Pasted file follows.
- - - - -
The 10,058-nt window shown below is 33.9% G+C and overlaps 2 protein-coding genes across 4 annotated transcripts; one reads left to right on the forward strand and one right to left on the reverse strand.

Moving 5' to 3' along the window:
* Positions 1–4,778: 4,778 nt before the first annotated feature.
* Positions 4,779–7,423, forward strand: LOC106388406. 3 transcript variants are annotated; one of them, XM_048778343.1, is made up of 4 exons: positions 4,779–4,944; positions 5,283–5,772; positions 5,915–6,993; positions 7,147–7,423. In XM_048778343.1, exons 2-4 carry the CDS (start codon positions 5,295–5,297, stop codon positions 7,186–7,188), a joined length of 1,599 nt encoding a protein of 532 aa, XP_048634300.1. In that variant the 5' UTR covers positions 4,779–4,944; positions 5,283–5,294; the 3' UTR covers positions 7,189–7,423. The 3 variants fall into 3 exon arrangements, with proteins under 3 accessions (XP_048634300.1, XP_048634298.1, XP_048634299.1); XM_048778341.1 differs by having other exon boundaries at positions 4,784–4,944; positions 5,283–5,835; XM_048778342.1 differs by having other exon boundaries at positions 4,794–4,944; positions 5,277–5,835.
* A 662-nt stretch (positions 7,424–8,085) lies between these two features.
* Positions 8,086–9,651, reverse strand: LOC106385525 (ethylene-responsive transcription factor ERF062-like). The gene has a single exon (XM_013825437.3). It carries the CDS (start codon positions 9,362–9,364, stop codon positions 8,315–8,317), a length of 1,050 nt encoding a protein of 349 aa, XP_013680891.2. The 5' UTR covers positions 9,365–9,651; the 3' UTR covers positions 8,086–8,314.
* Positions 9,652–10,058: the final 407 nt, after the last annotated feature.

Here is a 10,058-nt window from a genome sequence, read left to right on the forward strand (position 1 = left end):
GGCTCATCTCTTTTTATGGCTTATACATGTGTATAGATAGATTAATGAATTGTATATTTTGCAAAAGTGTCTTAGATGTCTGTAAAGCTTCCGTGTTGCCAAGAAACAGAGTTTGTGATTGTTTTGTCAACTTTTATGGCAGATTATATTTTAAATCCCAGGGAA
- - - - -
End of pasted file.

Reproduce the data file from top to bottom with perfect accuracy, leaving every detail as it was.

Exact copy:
The 10,058-nt window shown below is 33.9% G+C and overlaps 2 protein-coding genes across 4 annotated transcripts; one reads left to right on the forward strand and one right to left on the reverse strand.

Moving 5' to 3' along the window:
* Positions 1–4,778: 4,778 nt before the first annotated feature.
* Positions 4,779–7,423, forward strand: LOC106388406. 3 transcript variants are annotated; one of them, XM_048778343.1, is made up of 4 exons: positions 4,779–4,944; positions 5,283–5,772; positions 5,915–6,993; positions 7,147–7,423. In XM_048778343.1, exons 2-4 carry the CDS (start codon positions 5,295–5,297, stop codon positions 7,186–7,188), a joined length of 1,599 nt encoding a protein of 532 aa, XP_048634300.1. In that variant the 5' UTR covers positions 4,779–4,944; positions 5,283–5,294; the 3' UTR covers positions 7,189–7,423. The 3 variants fall into 3 exon arrangements, with proteins under 3 accessions (XP_048634300.1, XP_048634298.1, XP_048634299.1); XM_048778341.1 differs by having other exon boundaries at positions 4,784–4,944; positions 5,283–5,835; XM_048778342.1 differs by having other exon boundaries at positions 4,794–4,944; positions 5,277–5,835.
* A 662-nt stretch (positions 7,424–8,085) lies between these two features.
* Positions 8,086–9,651, reverse strand: LOC106385525 (ethylene-responsive transcription factor ERF062-like). The gene has a single exon (XM_013825437.3). It carries the CDS (start codon positions 9,362–9,364, stop codon positions 8,315–8,317), a length of 1,050 nt encoding a protein of 349 aa, XP_013680891.2. The 5' UTR covers positions 9,365–9,651; the 3' UTR covers positions 8,086–8,314.
* Positions 9,652–10,058: the final 407 nt, after the last annotated feature.

Here is a 10,058-nt window from a genome sequence, read left to right on the forward strand (position 1 = left end):
GGCTCATCTCTTTTTATGGCTTATACATGTGTATAGATAGATTAATGAATTGTATATTTTGCAAAAGTGTCTTAGATGTCTGTAAAGCTTCCGTGTTGCCAAGAAACAGAGTTTGTGATTGTTTTGTCAACTTTTATGGCAGATTATATTTTAAATCCCAGGGAA